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30 years Since the Rwandan Genocide: A Story of Hope and Forgiveness

My name is Kakuze Marie Emerance. I am 48 years old, married, and have two children. I was born in Rubavu, Western Province, but now live in Nyamirama sector, in Kayonza district. I remember the genocide like it was yesterday; Rwanda descended into bloodshed, and I found myself trapped in the violence.  

On April 9, 1994, my life and that of my family took a terrifying turn when armed militias descended upon our home in Rubavu, western province. Armed with machetes, they burned everything, including our house. They killed my father, his two brothers, my elder sister, and all her children and buried them in a communal pit. Fueled by the rhetoric of ethnic division between the Tutsis and the Hutus, neighbors turned against neighbors and friends against friends. Our once peaceful village was turned into chaos and bloodshed. My mother survived but was severely traumatized by the horrific attacks and she managed to flee to Lake Kivu.  

With my siblings around me, we attempted to flee, seeking refuge in a place I thought was safe, the Nyamyumba sector in the Rubavu district. I had lived there before undertaking my internship. Unfortunately, it was not; one of my colleagues informed the militia that I was a Tutsi, and they searched for me, slashed my right arm with a machete, and hit my elbow with a hammer. They left me for dead, but I survived for the second time. 

Those days were horrific. The militia systematically killed people. Men, women, as well as children were killed. Families were torn apart, parents slaughtered before their children, and many were forced to flee to neighboring countries.

Emerance with her family. Credit: Assoumani Sibomana
Emerance with her family. Credit: Assoumani Sibomana

Soon, the violence came to an end. With my family wiped out and no place to call home, I was deeply wounded. As years went by, I began to slowly rebuild my life. Though it was a sad time, I did not return to school. Instead, I had to step up and care for my sibling and mother, who had just returned from Congo.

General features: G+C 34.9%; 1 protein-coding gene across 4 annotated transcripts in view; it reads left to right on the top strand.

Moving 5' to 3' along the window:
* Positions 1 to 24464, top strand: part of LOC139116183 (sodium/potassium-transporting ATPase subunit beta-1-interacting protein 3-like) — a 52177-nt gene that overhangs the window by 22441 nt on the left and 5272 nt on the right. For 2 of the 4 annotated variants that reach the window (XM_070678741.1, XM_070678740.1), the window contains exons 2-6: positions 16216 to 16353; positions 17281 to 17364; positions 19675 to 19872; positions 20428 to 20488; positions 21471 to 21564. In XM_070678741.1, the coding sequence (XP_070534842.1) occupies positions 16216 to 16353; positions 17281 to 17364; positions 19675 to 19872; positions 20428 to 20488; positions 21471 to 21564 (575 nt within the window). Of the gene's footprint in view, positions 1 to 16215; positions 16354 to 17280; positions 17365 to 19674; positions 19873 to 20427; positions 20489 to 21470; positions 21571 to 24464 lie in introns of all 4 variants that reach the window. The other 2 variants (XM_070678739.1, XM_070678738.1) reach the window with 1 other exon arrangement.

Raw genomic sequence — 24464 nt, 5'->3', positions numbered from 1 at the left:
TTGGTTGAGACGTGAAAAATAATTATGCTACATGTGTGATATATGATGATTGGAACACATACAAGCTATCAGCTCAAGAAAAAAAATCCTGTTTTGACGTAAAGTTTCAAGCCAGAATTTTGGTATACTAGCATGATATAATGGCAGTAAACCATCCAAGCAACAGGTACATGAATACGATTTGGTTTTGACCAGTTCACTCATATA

During the aftermath of the tragic events in Rwanda, the community initiated various programs to help survivors to rebuild their lives. I collaborated with other survivors and shared messages of hope to promote healing and recovery from the traumatic experiences we had gone through during the genocide. In 2008, the Rwanda government introduced the traditional Judicial courts known as Gacaca, where the Hutu militia who killed our families and survivors started the reconciliation process. Initially, it seemed like an impossible task since some of the perpetrators were still in hiding while others were imprisoned. However, they eventually began to appear at the Gacaca sessions. Facing the perpetrators was not an easy decision to make, and it took me a long time to accept the eventuality. 

In 2008, the local authority selected me, and I enrolled in the Women for Women International program, along with many other women survivors of the genocide. We found a safe space to share our experiences, and in our social modules, we were taught compassion and forgiveness.

Although I felt pain in my heart, I chose the path of compassion and reconciliation. Forgiving the perpetrators did not come easily, but eventually, I was able to forgive them and move on with my life. 

Emerance teaching women at the WOC. Credit Assoumani Sibomana
Emerance teaching women at the WOC. Credit Assoumani Sibomana

Some of the women who participated in the Women for Women International program were Hutus. At times, I used to see them as murderers. However, as I continued attending the program sessions, I gradually realized that we all had different problems and challenges in life. With each passing week, my heart began to change as I became empathetic towards them. The program not only transformed my perspective but also my life. I also decided to visit prisoners in the Rubavu district during the juridical process. They confessed how they killed members of my family and torched our house and requested forgiveness, and I forgave them. Although the government promoted unity and reconciliation through the “NDI UMUNYARWANDA” (I am Rwandan) campaign, I realized the importance of focusing on humanity instead of perceiving individuals based on ethnicity after receiving the WfWI training. 

Even though the people I forgave are still in prison, I have realized that I have the power to change my life and positively impact the lives of those around me. With support from the local authority in my area, I established a kindergarten school for vulnerable children. I am also a trainer at the Women’s Opportunity Center where I teach other women vocational skills. Additionally, I have been taking care of my two children and putting them through school. My eldest is 23 and about to start university, and I will do everything in my power to support him.  

Despite being survivors of the genocide, we should not forget vulnerable women born to perpetrators of the genocide. I keep sharing the knowledge I gained from Women for Women International with other women, hoping to change their lives. 

A woman, Cinama, stands and smiles proudly. Behind her is a foundation of bricks
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